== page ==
The Abbottabad raid: telling, telling and retelling
May 5th, 2011

[ abridged and adapted from a longer post at Zenpundit ]
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Our friend Bryan Alexander‘s book, The New Digital Storytelling: Creating Narratives with New Media, hit the shelves a short while ago (recommended) — and this month Bryan is exploring the various forms of digital story-telling on his new digital storytelling blog.

I’m interested in narrative, too – even when it isn’t digital – because it’s the prime way in which we humans figure out what’s going on around us… Here, then, is a digital telling, telling and retelling of the Abbottabad raid and the death of Osama bin Laden.

The twitter-stream and the analyst

A “purely” digital version of the story – somewhat confused by the “fog” that inevitably surrounds the reporting of highly volatile situations – emerged quite spontaneously in real time via Twitter, when the delightfully-named ReallyVirtual (an IT specialist who had moved to Abbottabad for some peace and quiet) was kept awake by the noise of helicopters overhead and sounds of explosions, and tweeted a couple of late-night friends… and a stream of tweets began which quickly led to an almost thousandfold spike in Yahoo searches on bin Laden, and bin Laden related searches occupying all top twenty spots on Google trends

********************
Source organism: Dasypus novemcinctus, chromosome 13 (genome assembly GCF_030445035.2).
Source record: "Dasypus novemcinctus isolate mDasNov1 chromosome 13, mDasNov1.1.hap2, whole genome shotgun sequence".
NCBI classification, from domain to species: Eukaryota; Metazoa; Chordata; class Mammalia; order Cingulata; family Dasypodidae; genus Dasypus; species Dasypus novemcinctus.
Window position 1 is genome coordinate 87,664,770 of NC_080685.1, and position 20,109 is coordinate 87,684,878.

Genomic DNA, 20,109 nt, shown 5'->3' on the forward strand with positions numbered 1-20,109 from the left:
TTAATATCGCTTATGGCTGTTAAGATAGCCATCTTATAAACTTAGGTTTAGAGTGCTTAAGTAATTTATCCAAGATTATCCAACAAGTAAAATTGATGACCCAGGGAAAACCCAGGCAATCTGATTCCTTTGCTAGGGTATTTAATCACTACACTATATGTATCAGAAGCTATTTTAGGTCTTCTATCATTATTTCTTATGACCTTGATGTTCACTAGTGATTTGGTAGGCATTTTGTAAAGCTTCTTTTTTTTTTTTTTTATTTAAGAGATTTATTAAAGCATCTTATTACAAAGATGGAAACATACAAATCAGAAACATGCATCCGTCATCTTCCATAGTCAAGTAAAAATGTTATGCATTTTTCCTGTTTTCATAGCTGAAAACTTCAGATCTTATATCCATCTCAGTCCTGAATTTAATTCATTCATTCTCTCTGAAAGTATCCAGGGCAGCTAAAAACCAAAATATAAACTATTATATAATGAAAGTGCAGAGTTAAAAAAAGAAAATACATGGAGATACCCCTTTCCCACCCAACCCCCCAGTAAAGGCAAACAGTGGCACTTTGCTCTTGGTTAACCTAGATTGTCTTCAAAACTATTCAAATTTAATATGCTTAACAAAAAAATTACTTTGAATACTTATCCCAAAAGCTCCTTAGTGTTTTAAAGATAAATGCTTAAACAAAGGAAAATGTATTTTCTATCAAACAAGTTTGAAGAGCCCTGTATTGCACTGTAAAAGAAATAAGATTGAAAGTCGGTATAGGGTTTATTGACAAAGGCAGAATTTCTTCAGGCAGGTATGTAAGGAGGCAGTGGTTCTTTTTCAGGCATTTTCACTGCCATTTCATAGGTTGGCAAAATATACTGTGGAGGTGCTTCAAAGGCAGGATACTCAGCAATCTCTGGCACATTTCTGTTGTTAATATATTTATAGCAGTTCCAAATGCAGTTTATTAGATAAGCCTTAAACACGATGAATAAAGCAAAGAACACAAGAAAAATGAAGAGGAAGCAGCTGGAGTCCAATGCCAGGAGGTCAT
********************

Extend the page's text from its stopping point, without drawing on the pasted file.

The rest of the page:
You might call that spontaneous, distributed story-telling – but it’s also the raw material for a collated and curated twitter narrative, using Chirpstory, a tool for curating and presenting stories from the twitter-stream:

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We’re not done yet…

That in turn provides grist for the analytic mill of B Raman, a highly-regarded Indian analyst, blogger, and former chief of counter-terrorism with India’s R&AW intelligence agency – who winnowed out the chaff and added in his own commentary to create a denser, tighter analytic narrative of his own (click through for  legible version)

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To my way of thinking, the spontaneous twitter-stream version, the Chirpstory adaptation and B. Raman’s midrash on it constitute a fascinating and timely contribution to Bryan’s studies — and are at least as interesting as the successive White House narratives I’ve discussed in the longer version of this post, but which are not particularly “digital” and thus not of much relevance here.

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